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Lessons from the Softball Field

It’s been a few years but I am finally back to sitting on the sidelines watching my daughter play sports. Between my work, my school, my husband’s work and my daughter’s broken leg, we really haven’t been able to devote much time to sports. Now that our schedules are lighter and my daughter’s leg is completely healed, she is back out on the field.

I must say I missed seeing her have fun and learn how to work as part of a team. In addition, participating in sports allows my daughter to understand the importance of time management.  This is especially true in figuring out how to balance homework, practices and games!  She has also extended her circle of friends since she was able to play on an older team.  This is due to her date of birth relative to the cut-off for the specific age brackets. Not to mention, the exercise is good for her too!  Talk about the amount of transferable life lessons.

As I sit on the sidelines, I can truly say I am in awe. My daughter had not played in years and yet she put herself out there.  Softball was something she has always wanted to play and to start on an older team is tough.  She doesn’t remember much from her earlier team-sport experiences.  Plus, it was t-ball and nobody won or lost.  The age bracket she is currently on is child pitched and scores are kept.  Some of these kids have one heck of a pitch too!  But despite the newness of all of this, she shows up and she tries hard to learn what she can from the coaches and the other players.

After most games, the teams have a relay race around the bases.  It is a great way to end the game with everyone rooting each other on and getting out any remaining energy.  One day I sat there and cheered my daughter around the bases, I could see she was running her heart out.  She was towards the end of the lineup and her team had a slight lead over the visiting team.  As she rounded third heading home to tag the next runner, it happened.  In the blink of an eye, my daughter went from full sprint to a dead stop.  Her cleat got caught in a rut and she went down hard.  Face first with barely enough time to put up her hands.  The crowd went from loudly cheering to dead silence.  It was that kind of fall.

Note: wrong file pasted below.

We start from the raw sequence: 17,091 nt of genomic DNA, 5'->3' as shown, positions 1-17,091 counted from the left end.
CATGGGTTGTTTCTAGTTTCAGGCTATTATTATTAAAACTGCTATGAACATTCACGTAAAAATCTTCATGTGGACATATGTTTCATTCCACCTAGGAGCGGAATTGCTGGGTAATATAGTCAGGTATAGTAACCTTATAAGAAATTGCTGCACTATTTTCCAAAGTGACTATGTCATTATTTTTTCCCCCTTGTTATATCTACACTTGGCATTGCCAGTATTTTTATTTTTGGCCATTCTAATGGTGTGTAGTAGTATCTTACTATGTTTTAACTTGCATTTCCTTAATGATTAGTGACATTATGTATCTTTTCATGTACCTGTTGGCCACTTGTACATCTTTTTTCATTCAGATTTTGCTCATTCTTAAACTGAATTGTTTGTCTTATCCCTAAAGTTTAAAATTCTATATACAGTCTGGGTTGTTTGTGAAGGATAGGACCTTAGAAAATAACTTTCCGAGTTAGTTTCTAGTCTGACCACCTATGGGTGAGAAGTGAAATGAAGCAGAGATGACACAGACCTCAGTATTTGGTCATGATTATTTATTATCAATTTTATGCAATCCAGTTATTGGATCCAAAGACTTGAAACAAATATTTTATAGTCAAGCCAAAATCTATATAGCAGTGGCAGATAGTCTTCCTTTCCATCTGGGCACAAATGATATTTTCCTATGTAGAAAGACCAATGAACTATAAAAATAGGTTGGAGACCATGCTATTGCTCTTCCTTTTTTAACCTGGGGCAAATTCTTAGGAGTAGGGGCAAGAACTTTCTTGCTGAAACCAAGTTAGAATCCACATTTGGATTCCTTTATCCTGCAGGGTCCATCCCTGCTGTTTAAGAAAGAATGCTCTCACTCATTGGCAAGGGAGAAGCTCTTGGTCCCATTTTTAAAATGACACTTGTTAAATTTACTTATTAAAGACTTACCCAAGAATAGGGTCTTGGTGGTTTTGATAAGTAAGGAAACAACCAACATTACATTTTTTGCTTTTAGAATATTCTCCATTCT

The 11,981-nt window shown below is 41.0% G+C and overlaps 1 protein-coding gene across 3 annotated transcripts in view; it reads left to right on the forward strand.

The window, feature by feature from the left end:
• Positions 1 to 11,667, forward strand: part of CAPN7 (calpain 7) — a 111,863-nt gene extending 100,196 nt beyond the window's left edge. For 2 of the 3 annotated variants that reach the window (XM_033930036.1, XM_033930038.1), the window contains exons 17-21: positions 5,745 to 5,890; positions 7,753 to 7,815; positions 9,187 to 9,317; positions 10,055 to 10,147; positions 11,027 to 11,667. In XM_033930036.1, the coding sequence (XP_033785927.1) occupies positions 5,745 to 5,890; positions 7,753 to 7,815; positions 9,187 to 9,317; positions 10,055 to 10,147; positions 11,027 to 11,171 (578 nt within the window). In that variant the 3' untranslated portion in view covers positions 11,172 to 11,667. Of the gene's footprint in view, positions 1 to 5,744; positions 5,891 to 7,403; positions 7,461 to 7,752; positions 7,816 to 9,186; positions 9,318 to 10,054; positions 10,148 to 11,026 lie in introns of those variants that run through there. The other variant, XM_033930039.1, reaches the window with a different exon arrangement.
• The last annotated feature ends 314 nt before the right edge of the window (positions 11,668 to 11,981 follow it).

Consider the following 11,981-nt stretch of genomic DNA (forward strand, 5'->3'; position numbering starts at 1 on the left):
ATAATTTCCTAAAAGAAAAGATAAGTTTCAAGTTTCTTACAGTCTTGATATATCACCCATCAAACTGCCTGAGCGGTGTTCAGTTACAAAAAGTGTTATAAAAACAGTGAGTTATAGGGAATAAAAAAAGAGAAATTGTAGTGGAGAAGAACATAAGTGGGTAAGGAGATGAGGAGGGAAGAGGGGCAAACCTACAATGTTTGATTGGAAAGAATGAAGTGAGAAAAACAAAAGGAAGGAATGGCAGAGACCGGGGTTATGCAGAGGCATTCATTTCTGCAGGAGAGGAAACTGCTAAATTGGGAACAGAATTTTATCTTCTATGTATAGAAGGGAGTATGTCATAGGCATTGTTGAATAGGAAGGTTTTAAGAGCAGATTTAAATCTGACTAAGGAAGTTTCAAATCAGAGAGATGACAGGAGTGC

I fully expected her to lay on the ground crying and for her team to ultimately lose the relay.  But that is not at all what happened.  Instead, my daughter got right up and finished her leg of the relay.  At that point, you could tell she was holding back the tears and biting her bottom lip as the coach was assessing her for any injuries.   She ultimately did cry after all was said and done.  Despite the pain and some minor scrapes, there were no serious injuries from the fall.   Her team won the game that day but also the relay race.


How many times has this happened to you?  Not literally falling flat on your face, but figuratively.  Honestly there is such a profound lesson in this.  My daughter knew that she had people depending on her and that she needed to do her part and finish.  Despite the pain, she pushed through for her team when it would have been much easier just to stay down and cry.

Sometimes in family or work it is not about us.  Despite everything else, we must push through the pain, heart ache, difficulties and get to the finish line.  Whatever that may be- this is different for everyone.  Knowing that someone is depending on us, gives us a greater meaning and added responsibility.  This could be a child, a parent, a co-worker, a boss, a customer, etc.  I may pause to shed a tear or to eat a pint of ice cream but ultimately, I know that I too must push through because people are depending on me.  Whether we stumble with our children or loved ones or in our career, pushing through some of the difficult stuff will always make us a better person on the other end.

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